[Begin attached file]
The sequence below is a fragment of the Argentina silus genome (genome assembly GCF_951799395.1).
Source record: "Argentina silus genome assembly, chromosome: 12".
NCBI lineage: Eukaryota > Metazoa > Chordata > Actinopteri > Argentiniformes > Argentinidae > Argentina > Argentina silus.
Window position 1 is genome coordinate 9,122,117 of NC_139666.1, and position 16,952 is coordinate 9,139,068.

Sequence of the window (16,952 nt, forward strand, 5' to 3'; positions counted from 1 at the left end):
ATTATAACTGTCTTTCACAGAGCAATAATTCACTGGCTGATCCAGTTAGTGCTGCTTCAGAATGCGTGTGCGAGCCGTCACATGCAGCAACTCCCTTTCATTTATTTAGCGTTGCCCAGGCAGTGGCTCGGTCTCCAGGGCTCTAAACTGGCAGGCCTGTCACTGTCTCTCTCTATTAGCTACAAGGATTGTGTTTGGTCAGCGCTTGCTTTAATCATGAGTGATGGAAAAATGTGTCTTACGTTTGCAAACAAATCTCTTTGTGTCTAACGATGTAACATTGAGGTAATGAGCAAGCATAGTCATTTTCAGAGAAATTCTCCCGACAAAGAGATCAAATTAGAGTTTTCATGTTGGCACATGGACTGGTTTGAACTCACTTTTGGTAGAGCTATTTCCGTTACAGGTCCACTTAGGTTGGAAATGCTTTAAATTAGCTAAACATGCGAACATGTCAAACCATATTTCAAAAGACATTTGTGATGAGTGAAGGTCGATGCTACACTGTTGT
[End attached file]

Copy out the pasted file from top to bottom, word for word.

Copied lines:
The sequence below is a fragment of the Argentina silus genome (genome assembly GCF_951799395.1).
Source record: "Argentina silus genome assembly, chromosome: 12".
NCBI lineage: Eukaryota > Metazoa > Chordata > Actinopteri > Argentiniformes > Argentinidae > Argentina > Argentina silus.
Window position 1 is genome coordinate 9,122,117 of NC_139666.1, and position 16,952 is coordinate 9,139,068.

Sequence of the window (16,952 nt, forward strand, 5' to 3'; positions counted from 1 at the left end):
ATTATAACTGTCTTTCACAGAGCAATAATTCACTGGCTGATCCAGTTAGTGCTGCTTCAGAATGCGTGTGCGAGCCGTCACATGCAGCAACTCCCTTTCATTTATTTAGCGTTGCCCAGGCAGTGGCTCGGTCTCCAGGGCTCTAAACTGGCAGGCCTGTCACTGTCTCTCTCTATTAGCTACAAGGATTGTGTTTGGTCAGCGCTTGCTTTAATCATGAGTGATGGAAAAATGTGTCTTACGTTTGCAAACAAATCTCTTTGTGTCTAACGATGTAACATTGAGGTAATGAGCAAGCATAGTCATTTTCAGAGAAATTCTCCCGACAAAGAGATCAAATTAGAGTTTTCATGTTGGCACATGGACTGGTTTGAACTCACTTTTGGTAGAGCTATTTCCGTTACAGGTCCACTTAGGTTGGAAATGCTTTAAATTAGCTAAACATGCGAACATGTCAAACCATATTTCAAAAGACATTTGTGATGAGTGAAGGTCGATGCTACACTGTTGT